• Order water cups, water bottles, miscellaneous items
  • Put race packets together
  • Oversee and coordinate all race day duties
  • Write post-race report
  • Approve invoices for checks to be cut and mailed
  • Write thank you notes to all involved


Our club was very much into community outreach, and the first year that I was in charge we created a family festival that started immediately after the race. Fortunately for me, my hands were full with the race, and the marketing director took over the responsibility of organizing the festival. I don’t have any pictures from the race, but I found this picture of Joseph and me hanging out with two clowns after the race. Don’t you just love his little Nike shoes?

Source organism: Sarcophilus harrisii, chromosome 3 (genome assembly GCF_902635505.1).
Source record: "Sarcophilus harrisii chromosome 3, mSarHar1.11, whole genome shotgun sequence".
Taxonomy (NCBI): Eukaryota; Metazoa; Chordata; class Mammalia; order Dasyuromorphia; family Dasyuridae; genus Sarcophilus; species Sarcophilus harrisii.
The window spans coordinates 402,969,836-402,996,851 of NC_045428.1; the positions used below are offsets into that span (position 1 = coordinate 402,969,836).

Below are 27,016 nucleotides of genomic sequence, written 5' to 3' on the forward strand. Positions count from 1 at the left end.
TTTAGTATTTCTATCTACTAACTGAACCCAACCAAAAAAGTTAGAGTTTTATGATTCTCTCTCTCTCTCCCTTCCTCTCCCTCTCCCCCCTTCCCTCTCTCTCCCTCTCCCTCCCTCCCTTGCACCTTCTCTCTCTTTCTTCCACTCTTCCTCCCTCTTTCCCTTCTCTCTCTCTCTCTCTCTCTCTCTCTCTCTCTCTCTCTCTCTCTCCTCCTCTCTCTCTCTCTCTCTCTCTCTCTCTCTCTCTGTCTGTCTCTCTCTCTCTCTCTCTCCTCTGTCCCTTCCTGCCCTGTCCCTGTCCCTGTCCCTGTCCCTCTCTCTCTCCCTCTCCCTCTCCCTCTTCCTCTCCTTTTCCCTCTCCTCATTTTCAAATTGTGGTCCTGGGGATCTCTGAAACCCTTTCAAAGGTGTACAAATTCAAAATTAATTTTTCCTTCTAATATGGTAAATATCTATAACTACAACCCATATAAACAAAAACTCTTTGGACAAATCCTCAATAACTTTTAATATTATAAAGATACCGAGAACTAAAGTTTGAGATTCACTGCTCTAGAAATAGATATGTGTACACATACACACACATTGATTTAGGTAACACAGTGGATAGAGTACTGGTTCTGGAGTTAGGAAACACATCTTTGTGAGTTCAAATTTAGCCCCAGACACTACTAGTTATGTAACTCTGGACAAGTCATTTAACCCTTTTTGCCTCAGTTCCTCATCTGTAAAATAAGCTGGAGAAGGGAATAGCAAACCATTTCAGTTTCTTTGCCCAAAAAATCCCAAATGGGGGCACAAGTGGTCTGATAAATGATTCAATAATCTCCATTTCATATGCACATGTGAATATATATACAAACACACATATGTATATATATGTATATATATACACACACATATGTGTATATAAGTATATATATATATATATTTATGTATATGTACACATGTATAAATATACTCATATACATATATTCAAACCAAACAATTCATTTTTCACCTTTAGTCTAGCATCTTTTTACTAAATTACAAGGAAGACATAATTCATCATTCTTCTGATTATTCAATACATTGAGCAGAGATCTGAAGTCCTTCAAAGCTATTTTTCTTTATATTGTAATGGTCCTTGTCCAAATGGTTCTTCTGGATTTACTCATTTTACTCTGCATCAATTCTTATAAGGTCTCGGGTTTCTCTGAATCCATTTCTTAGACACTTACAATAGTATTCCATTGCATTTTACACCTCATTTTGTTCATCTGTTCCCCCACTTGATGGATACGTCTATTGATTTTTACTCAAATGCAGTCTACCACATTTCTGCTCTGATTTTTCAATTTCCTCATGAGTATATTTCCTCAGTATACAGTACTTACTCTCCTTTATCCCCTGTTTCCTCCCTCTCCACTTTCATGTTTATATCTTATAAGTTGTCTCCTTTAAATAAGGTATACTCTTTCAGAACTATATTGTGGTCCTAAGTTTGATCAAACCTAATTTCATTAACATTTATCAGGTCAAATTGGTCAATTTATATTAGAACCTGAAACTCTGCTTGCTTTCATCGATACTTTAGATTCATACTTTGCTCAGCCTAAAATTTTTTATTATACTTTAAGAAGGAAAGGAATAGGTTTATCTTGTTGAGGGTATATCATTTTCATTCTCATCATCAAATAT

Each year I worked with the same Fairfax County police officer, Officer W, who was in charge of community programs. He was a great guy, and in my opinion went way beyond his job description in assuring we had a good event. In 1993 he saw my sons hanging around with my husband as they watched the festivities before the race, and invited them to ride along in the lead police van. Talk about the good life… Joseph and Daniel talked about riding in the police van for weeks!


1993 – Joseph riding shotgun and Daniel in the back seat

Additionally, we hired auxiliary police to work our race based on Officer W’s recommendations. We usually had the same retired officers from year-to-year.  They always seemed to like working our race and we always made sure we had coffee and donuts for them before the race, and invited them to the post-race food tent afterward.